The Superstitious Minds of Pirates

March 14, 2012

Song of the Day: Cue the Twilight Zone theme music.

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In my Romancing the Pirates series, I mention superstitions often. Superstitions fascinate me. The oddity of these beliefs, how they originated, and the stories linked to them. And because superstition was so prevalent with sailors and pirates, naturally I incorporated bits of maritime myths in my books.

Like all sea dogs worth their salt, most of my characters are highly superstitious. One recurring belief tale after tale was that women on board were bad luck. By the antics and trouble that befall the crew time and again, I tend to agree.

In A Kiss in the Wind (shameless plug: release date March 26th!), there are several events surrounding superstition that has the crew all skittish and affright. One such event involves seagulls flying overhead while our fearless pirate captain comes upon a ghost ship. Seagulls and albatross were believed to carry the souls of dead sailors. Killing one of these birds was considered very bad luck. Stand down animal lovers, no birds were harmed in the making of Kiss. But these birds did fly above the masts in groups of three—a sure omen of death.

Squawk!

Some of the superstitions I slipped into the story but said nothing of the beliefs surrounding them. Flowers are considered unlucky to have on board as they could be used for a funeral wreath. Therefore, many sailors believed flowers on a ship also meant someone would die on the voyage. In Blood and Treasure, I deliberately used flowers as a representation and foreshadowing symbolism.

Here are a few fun lesser known beliefs:

  • No whistling on board – stirs up the wind bringing storms.
  • Naked women on board were considered lucky – as they shamed the seas into being calm (think figureheads) I know, this is a direct conflict to not having women on board. Pfftth–men.
  • Don’t set sail on Fridays – Christ was crucified on that day.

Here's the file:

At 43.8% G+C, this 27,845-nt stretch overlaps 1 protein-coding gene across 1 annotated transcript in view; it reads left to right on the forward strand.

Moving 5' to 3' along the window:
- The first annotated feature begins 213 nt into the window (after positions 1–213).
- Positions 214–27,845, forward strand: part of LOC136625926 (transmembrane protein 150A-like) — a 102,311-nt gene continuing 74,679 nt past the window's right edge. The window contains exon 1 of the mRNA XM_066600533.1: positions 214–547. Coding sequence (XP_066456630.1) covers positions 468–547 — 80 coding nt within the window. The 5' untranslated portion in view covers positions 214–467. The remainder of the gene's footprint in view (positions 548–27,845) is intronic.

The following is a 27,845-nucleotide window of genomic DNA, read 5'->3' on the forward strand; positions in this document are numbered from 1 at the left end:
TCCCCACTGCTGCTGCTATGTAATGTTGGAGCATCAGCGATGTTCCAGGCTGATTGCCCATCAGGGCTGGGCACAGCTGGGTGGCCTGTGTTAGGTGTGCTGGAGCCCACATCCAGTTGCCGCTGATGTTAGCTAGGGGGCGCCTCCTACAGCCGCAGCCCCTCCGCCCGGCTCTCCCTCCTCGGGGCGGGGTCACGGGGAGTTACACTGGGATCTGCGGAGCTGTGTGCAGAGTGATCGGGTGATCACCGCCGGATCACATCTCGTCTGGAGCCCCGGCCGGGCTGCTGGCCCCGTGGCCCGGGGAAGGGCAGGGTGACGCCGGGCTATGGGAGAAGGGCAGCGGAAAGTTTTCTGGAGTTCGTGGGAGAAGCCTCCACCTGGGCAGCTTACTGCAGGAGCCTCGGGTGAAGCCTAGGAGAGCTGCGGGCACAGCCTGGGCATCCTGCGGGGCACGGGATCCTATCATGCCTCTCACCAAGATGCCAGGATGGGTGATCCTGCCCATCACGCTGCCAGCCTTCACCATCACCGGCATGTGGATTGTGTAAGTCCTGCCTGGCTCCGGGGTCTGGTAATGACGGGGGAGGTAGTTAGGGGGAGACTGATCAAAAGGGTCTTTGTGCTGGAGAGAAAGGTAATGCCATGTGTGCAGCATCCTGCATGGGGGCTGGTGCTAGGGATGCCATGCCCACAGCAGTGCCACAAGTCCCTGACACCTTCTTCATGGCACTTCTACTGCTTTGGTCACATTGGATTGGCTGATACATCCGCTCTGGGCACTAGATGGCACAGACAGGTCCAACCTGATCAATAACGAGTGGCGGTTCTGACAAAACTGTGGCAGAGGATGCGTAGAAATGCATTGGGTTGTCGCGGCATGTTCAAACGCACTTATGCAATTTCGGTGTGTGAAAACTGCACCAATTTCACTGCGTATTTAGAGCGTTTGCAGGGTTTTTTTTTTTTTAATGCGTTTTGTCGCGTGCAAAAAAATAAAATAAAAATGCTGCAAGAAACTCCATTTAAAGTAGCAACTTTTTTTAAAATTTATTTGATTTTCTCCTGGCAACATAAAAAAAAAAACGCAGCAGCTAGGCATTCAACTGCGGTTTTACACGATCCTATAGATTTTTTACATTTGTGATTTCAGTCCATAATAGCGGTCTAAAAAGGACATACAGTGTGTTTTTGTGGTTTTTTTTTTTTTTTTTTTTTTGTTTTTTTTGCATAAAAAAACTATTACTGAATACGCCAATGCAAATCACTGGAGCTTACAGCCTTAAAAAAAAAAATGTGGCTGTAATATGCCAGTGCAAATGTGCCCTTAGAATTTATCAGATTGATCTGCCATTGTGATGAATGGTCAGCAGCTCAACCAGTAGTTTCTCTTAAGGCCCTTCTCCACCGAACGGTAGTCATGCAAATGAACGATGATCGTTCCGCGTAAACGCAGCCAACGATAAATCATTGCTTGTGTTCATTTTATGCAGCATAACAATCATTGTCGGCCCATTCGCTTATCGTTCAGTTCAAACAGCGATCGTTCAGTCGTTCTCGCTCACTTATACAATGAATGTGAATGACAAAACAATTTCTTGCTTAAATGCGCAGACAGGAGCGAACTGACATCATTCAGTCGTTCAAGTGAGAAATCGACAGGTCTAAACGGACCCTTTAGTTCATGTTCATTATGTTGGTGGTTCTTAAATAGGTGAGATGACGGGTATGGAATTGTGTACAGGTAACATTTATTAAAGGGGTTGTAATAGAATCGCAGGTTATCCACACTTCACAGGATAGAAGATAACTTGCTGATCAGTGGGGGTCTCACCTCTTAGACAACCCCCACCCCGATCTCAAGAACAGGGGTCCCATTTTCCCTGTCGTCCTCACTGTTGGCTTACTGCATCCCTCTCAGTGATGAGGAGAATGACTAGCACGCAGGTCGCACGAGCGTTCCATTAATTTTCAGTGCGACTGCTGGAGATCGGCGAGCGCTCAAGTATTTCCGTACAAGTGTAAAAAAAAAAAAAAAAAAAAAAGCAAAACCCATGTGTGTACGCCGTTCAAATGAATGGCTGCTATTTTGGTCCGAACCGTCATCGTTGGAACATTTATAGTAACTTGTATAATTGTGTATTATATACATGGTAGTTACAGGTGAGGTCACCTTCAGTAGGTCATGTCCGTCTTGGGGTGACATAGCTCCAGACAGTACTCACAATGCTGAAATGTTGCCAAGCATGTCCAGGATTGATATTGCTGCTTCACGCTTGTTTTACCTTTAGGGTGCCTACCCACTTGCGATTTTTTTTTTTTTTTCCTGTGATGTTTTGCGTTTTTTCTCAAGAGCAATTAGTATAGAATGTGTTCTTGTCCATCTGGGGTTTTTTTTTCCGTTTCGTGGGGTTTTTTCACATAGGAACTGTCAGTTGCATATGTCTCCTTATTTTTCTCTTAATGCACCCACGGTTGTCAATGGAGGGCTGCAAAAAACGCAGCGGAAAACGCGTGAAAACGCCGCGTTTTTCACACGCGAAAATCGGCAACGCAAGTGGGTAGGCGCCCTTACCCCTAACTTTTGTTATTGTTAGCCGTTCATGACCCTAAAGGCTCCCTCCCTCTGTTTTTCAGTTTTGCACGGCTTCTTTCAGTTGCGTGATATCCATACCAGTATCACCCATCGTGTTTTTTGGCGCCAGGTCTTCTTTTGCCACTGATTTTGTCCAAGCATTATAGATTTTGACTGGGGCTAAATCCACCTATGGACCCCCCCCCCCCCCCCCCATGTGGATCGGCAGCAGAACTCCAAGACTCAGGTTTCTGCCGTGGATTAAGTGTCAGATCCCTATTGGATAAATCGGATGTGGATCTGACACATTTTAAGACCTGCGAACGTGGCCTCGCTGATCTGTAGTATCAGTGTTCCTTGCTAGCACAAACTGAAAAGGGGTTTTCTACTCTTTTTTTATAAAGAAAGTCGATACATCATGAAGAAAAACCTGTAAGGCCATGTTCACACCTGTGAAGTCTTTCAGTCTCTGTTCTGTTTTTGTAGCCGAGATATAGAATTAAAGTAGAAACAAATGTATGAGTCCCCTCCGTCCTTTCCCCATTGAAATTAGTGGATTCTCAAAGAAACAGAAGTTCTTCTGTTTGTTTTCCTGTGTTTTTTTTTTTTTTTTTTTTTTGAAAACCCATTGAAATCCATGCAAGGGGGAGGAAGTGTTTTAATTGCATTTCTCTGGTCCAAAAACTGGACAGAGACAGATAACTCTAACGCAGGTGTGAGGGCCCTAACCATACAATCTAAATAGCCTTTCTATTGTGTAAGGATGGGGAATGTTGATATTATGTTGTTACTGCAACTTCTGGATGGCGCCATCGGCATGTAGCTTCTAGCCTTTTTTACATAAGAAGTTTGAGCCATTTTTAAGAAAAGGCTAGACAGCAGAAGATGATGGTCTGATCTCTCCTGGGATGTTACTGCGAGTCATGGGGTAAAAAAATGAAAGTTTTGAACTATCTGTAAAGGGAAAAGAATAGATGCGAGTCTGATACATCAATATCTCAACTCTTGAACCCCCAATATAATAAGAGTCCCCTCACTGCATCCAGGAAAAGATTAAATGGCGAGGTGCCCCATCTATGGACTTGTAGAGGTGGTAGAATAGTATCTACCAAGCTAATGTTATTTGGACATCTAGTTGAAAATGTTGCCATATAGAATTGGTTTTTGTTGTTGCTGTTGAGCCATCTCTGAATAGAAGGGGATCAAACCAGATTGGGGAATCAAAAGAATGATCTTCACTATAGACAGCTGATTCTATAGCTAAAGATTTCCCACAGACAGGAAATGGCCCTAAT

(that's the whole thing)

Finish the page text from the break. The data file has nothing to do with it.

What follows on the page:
• A shark following a ship was a death omen. (Na-na-na-na-na-na-ahhhh! Jaws!)
  • A bell ringing by itself surely meant someone was about to die. (Sheesh, choppy waters must be a bitch)
  • Wine poured on the deck would bring good luck. (Just think of all the poor sailors’ tongues with splinters in them.)
  • Rats leaving a ship meant the ship is doomed.
  • Black cats were considered good luck.
  • A silver coin placed under the masthead would ensure a good voyage. (Kind of like a bribe, I’d say.)
  • Avoid redheads.
  • An anchor tattoo will keep a man fallen overboard from drifting away from the ship.
  • Gold earrings keep a sailor from drowning; it also ensured payment across the River Styx. (Boy, sailors sure are into bribery.)
  • A baby boy born on a ship was good luck; it is suggested that a boy born on the gun deck is referred to as a “son of a gun”.
  • Never say pig – it’s bad luck and brings strong winds; it’s also bad luck to mention say rabbit, hare, or fox (the captain’s name in Blood And Treasure is Fox – tee hee)

    Red skies at night, sailor's delight; red skies at morn, sailor be warned

  • Don’t disrespect the sea – never throw a stone overboard.
  • Bananas were bad luck, having bananas on board caused ship to disappear.
  • A stolen piece of wood linked into the keel will cause the ship to sail faster. (Because no one wants to be caught stealing.)

There are loads more mariner superstitions. Can you name another?